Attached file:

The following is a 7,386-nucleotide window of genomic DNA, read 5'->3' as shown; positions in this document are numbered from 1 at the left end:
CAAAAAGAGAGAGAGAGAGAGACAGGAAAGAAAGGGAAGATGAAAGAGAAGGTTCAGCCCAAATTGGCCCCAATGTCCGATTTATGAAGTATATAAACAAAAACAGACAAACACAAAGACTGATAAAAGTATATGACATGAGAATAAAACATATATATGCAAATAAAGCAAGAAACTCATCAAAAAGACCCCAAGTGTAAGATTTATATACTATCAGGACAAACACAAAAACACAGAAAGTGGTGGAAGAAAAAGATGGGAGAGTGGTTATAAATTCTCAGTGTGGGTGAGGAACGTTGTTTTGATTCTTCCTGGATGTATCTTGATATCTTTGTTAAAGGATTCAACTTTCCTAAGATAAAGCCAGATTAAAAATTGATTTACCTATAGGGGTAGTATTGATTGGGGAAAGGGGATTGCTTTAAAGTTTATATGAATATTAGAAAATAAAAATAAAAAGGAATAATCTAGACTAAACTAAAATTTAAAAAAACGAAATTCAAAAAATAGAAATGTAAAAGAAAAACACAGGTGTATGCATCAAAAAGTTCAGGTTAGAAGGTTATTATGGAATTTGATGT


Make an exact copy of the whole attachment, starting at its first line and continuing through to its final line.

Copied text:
The following is a 7,386-nucleotide window of genomic DNA, read 5'->3' as shown; positions in this document are numbered from 1 at the left end:
CAAAAAGAGAGAGAGAGAGAGACAGGAAAGAAAGGGAAGATGAAAGAGAAGGTTCAGCCCAAATTGGCCCCAATGTCCGATTTATGAAGTATATAAACAAAAACAGACAAACACAAAGACTGATAAAAGTATATGACATGAGAATAAAACATATATATGCAAATAAAGCAAGAAACTCATCAAAAAGACCCCAAGTGTAAGATTTATATACTATCAGGACAAACACAAAAACACAGAAAGTGGTGGAAGAAAAAGATGGGAGAGTGGTTATAAATTCTCAGTGTGGGTGAGGAACGTTGTTTTGATTCTTCCTGGATGTATCTTGATATCTTTGTTAAAGGATTCAACTTTCCTAAGATAAAGCCAGATTAAAAATTGATTTACCTATAGGGGTAGTATTGATTGGGGAAAGGGGATTGCTTTAAAGTTTATATGAATATTAGAAAATAAAAATAAAAAGGAATAATCTAGACTAAACTAAAATTTAAAAAAACGAAATTCAAAAAATAGAAATGTAAAAGAAAAACACAGGTGTATGCATCAAAAAGTTCAGGTTAGAAGGTTATTATGGAATTTGATGT